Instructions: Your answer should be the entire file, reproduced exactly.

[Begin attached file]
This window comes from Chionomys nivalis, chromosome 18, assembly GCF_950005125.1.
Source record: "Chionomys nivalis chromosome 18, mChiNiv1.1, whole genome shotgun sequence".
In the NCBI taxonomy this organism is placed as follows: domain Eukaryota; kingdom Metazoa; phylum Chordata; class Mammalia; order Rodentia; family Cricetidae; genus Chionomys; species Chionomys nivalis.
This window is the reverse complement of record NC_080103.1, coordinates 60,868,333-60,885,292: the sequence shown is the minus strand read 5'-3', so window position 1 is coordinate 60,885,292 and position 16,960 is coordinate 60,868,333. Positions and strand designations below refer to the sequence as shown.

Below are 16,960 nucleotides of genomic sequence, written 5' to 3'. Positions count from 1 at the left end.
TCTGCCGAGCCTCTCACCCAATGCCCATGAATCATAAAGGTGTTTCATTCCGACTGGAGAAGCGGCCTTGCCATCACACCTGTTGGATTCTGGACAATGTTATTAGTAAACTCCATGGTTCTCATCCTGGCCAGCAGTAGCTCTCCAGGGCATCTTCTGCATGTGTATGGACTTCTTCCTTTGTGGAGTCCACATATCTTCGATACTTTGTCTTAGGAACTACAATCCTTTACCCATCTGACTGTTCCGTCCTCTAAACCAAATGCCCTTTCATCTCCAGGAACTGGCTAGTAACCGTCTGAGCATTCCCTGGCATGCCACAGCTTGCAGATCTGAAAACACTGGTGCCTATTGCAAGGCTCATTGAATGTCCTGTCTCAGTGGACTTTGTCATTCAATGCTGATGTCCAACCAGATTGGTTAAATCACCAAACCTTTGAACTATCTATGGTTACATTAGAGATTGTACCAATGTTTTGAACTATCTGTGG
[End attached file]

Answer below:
This window comes from Chionomys nivalis, chromosome 18, assembly GCF_950005125.1.
Source record: "Chionomys nivalis chromosome 18, mChiNiv1.1, whole genome shotgun sequence".
In the NCBI taxonomy this organism is placed as follows: domain Eukaryota; kingdom Metazoa; phylum Chordata; class Mammalia; order Rodentia; family Cricetidae; genus Chionomys; species Chionomys nivalis.
This window is the reverse complement of record NC_080103.1, coordinates 60,868,333-60,885,292: the sequence shown is the minus strand read 5'-3', so window position 1 is coordinate 60,885,292 and position 16,960 is coordinate 60,868,333. Positions and strand designations below refer to the sequence as shown.

Below are 16,960 nucleotides of genomic sequence, written 5' to 3'. Positions count from 1 at the left end.
TCTGCCGAGCCTCTCACCCAATGCCCATGAATCATAAAGGTGTTTCATTCCGACTGGAGAAGCGGCCTTGCCATCACACCTGTTGGATTCTGGACAATGTTATTAGTAAACTCCATGGTTCTCATCCTGGCCAGCAGTAGCTCTCCAGGGCATCTTCTGCATGTGTATGGACTTCTTCCTTTGTGGAGTCCACATATCTTCGATACTTTGTCTTAGGAACTACAATCCTTTACCCATCTGACTGTTCCGTCCTCTAAACCAAATGCCCTTTCATCTCCAGGAACTGGCTAGTAACCGTCTGAGCATTCCCTGGCATGCCACAGCTTGCAGATCTGAAAACACTGGTGCCTATTGCAAGGCTCATTGAATGTCCTGTCTCAGTGGACTTTGTCATTCAATGCTGATGTCCAACCAGATTGGTTAAATCACCAAACCTTTGAACTATCTATGGTTACATTAGAGATTGTACCAATGTTTTGAACTATCTGTGG